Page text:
much bloody froth escapes on squeezing them. XVIII. right side of heart. The mark on the neck. owing to . and may be produced some hours after death. etc. with an almost entire absence of the signs just given. XVII. The mark of the cord is not a sign of hanging. and the hands are clenched. is a purely cadaveric phenomenon. It may be effected by a ligature round the neck. death occurs by asphyxia.venous system. or torn. When homicidal. and death takes place in four or five minutes. tongue swollen and livid. great veins of thorax and abdomen. spleen. bruised. air-cells distended or ruptured. which may be more or less interrupted by the beard. much injury is done to the neck. In ordinary suicidal hanging there may be entire absence of injury to the soft parts about the neck.--DEATH BY STRANGULATION This differs from hanging in that the body is not suspended. and the inner coats of the carotid arteries are sometimes found divided. many small hæmorrhages on surface of lungs and other organs. which in hanging is obliquely round the neck following the line of the jaw. mucous lining of trachea and bronchi congested and bright red in colour. In judicial hanging. and the spinal cord injured so high up that almost instant death takes place. or by direct pressure on the windpipe with the hand. shows the course of the cord. liver. Lungs dark purple in colour. On dissection the muscles and ligaments of the windpipe may be found stretched. Sensibility is soon lost. the cervical vertebræ are dislocated.--DEATH BY HANGING In hanging. as well as in their substance (_Tardieu's spots_). Strangulation is frequently suicidal. due to rupture of venous capillaries from increased vascular pressure. the length of the drop modifying these appearances. In other cases the countenance is placid. owing to the long drop. but may be accidental. but. but straight round in strangulation. blood or bloody froth is found about the mouth and nostrils. in which case death is said to be caused by _throttling_. The eyes in some cases are brilliant and staring. death is not due to asphyxiation. as in drowning.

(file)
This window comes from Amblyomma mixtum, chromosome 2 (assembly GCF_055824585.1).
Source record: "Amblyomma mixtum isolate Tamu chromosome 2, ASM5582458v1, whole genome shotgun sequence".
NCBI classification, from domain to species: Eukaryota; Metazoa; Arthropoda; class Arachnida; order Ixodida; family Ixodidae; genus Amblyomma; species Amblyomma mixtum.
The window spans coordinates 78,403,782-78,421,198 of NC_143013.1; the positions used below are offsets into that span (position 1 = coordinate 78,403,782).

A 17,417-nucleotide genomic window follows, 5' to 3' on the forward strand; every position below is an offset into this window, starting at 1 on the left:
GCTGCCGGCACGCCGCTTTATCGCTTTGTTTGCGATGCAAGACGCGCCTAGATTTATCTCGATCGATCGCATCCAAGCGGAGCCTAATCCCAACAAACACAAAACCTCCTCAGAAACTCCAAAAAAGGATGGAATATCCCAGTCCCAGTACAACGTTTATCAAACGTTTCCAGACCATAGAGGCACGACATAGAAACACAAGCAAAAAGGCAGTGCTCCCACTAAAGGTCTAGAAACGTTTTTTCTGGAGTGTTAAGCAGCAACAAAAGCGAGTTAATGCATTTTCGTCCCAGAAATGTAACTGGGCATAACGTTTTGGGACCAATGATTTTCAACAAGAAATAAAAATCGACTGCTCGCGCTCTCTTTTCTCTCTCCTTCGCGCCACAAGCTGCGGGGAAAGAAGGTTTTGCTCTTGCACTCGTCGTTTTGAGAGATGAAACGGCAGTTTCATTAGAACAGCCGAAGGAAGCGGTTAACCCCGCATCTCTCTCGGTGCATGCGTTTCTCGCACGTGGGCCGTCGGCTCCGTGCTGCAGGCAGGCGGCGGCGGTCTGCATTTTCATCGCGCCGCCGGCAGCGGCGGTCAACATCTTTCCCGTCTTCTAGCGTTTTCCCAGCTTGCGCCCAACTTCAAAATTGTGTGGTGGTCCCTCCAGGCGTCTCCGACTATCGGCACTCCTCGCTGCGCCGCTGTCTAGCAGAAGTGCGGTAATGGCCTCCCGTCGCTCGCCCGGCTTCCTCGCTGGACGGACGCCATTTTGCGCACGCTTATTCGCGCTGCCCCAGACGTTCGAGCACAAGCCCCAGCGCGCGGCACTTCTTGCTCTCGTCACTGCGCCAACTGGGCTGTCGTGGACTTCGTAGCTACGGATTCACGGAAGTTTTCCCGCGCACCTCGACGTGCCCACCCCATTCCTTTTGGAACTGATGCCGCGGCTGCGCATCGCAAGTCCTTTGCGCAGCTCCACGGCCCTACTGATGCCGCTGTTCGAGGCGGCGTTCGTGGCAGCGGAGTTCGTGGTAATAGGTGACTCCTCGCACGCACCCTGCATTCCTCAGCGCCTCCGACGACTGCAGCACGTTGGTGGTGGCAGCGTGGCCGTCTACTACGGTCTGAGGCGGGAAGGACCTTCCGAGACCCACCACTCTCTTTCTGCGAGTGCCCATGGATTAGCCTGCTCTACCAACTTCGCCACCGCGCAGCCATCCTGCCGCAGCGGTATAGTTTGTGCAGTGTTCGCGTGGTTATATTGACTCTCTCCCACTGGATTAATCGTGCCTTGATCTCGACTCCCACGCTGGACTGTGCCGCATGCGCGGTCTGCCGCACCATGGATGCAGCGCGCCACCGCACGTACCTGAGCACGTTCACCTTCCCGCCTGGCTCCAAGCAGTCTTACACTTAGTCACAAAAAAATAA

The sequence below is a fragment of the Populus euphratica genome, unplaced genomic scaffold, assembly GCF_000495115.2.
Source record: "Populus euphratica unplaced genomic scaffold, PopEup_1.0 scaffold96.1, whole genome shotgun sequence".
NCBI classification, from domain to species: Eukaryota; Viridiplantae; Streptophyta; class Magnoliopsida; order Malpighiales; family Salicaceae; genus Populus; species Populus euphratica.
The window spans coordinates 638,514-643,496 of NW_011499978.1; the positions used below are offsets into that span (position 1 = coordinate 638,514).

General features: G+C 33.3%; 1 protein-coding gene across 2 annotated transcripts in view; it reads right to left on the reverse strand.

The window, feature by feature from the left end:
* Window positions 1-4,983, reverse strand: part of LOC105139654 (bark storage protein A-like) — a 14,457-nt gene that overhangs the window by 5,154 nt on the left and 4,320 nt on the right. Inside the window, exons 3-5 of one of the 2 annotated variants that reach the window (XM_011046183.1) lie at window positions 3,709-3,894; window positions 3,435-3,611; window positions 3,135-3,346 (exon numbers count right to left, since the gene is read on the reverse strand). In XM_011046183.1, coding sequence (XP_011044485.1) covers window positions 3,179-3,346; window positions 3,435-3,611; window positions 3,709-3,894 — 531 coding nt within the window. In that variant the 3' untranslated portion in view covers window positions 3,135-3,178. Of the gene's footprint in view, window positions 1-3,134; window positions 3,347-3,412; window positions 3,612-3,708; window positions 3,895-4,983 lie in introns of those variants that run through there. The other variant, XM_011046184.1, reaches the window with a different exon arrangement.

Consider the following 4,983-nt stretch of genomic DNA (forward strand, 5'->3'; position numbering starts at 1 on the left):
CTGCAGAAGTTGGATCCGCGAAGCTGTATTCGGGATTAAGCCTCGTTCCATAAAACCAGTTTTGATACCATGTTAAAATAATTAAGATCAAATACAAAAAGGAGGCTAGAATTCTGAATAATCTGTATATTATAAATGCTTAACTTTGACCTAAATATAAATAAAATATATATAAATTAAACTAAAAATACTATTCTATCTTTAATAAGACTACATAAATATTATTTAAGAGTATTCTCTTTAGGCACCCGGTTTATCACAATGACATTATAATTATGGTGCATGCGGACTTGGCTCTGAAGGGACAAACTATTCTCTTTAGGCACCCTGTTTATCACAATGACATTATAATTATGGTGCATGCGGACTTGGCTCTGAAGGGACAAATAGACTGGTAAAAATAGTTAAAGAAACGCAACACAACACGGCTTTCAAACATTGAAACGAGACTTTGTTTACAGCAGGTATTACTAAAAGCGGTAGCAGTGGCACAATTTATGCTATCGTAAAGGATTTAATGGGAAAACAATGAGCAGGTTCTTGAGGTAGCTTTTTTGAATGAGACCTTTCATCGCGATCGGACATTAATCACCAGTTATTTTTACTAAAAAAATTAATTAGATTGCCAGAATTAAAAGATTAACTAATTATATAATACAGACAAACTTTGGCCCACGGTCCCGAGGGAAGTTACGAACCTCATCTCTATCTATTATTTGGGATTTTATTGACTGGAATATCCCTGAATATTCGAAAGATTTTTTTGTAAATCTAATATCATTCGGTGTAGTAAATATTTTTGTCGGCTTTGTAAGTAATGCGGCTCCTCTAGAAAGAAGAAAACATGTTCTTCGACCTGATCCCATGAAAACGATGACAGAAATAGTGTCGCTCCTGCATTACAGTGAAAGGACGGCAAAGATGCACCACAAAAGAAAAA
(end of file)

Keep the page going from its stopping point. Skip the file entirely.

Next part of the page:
the lungs are found to be increased in size ('ballooned'). sand. . Do this every five seconds. and shows that the person fell into the water alive). water mud. XIX. The presence of this fine (often blood-stained) froth is the most characteristic sign of drowning. _Schäfer's. Tardieu's spots are not so frequently met with in cases of drowning as in other forms of asphyxia. The post-mortem appearances include those usually present in death by asphyxia. etc.the force with which the ligature is drawn. with sand or mud under the nails. on section. retraction of penis and scrotum. injuries from passing vessels. together with the following. Kneel over him athwart or on one side facing his head. peculiar to death by drowning: Excoriations of the fingers. etc. The fluid acts mechanically by entering the air-cells of the lung and preventing the due oxidation of the blood. cutis anserina. Get back into position at once. In throttling. The other signs of death by asphyxia are present. with a folded coat under the lower part of the chest. Place your hands flat over the lower part of his back. the marks of the finger-nails are found on the neck.--DEATH BY DROWNING Death by drowning occurs when breathing is arrested by watery or semi-fluid substances--blood. and make pressure on his ribs on both sides. Froth like that of soap-suds in the trachea is an indication of a vital act. and throw the weight of your body on to them so as to squeeze out the air from his chest. in air-tubes. The blood collects in the venous system. water in the stomach (this is a vital act. fine froth at the mouth and nostrils. The presence of vomited matters in the trachea and bronchi is a valuable sign of drowning._--Place the patient on his face. Go to work at once. Wounds may be present on the body. urine. and must not be mistaken for the tenacious mucus of bronchitis. due to falling on stakes. and get someone to time you with a watch. On post-mortem examination. fragments of plants grasped in the hand. and is dark and fluid. Keep this going for half an hour. and when you are tired get someone to relieve you. but leave your hands as they were. Unfasten the collar and neckband. froth. The methods of performing artificial respiration in the case of the apparently drowned are the following (the best and most easily performed is Schäfer's prone pressure method): 1.